Following article 9 of the Copyright Act, laws and other regulations, decisions by public authorities, reports by Swedish public authorities and translations of the aforementioned documents are not subject to copyright. The law specifically states that among others maps and drawings that form part of the documents listed in the first paragraph of article 9 are protected by copyright (if, of course, they meet the general criteria set for copyright rotection). Although works of public authorities other than those mentioned above may be subject to copyright, there is a general right for everybody to access and get a copy of them in accordance with the regulations in the Freedom of the Press Act (art. 26a). The documents can normally be used freely but there are a number of exceptions. Works that pertain to geographical information: maps, computer programmes, technical models, works which are the result of scientific research and works that are commercially exploited by public authorities may not be freely used (art. 26§ 3).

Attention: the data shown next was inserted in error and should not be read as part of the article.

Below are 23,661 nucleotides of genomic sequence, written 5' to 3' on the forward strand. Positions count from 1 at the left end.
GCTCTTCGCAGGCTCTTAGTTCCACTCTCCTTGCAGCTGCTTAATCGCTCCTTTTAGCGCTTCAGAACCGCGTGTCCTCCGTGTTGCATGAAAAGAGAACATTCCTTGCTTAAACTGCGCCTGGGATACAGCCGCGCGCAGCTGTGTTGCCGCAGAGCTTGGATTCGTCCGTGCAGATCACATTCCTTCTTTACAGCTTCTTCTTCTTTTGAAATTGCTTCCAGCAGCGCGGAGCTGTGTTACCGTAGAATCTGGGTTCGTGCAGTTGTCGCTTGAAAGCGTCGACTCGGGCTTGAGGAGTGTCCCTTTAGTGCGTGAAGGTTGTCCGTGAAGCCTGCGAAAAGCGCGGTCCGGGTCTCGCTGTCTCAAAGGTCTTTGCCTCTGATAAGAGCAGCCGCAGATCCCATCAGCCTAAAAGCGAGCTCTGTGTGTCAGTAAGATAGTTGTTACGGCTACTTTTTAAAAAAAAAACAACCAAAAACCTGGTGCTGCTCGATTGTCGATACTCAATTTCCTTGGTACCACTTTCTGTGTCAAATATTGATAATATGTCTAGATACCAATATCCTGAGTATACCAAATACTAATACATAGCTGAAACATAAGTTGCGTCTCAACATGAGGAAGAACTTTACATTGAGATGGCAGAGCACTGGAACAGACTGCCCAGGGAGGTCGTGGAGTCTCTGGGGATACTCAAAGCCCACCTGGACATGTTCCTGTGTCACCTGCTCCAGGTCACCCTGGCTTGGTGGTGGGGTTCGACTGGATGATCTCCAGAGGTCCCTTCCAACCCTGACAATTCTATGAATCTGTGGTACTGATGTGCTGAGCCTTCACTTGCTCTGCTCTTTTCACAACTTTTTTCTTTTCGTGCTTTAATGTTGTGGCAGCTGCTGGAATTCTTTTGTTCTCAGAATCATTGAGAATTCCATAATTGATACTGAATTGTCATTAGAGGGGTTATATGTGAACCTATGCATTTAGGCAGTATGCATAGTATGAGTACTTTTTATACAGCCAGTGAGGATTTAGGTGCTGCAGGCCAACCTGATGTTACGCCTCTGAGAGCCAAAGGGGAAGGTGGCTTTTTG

The 1993 Act on the Protection of Land Information contains provisions that limit the free production and distribution of certain types of GI. The purpose of this legislation is to regulate and control the use and dissemination of GI from national security-reasons. The production of aerial photographs is with the exception of smaller parts of the country free. Building databases with land information, dissemination of aerial photographs, certain maps and land-information in digital form is subject to approval of the authorities for reasons of national security.
Sweden has transposed the 2001 directive on copyright in the information society in May 2005.
Restricted access to GI further to the legal protection of privacy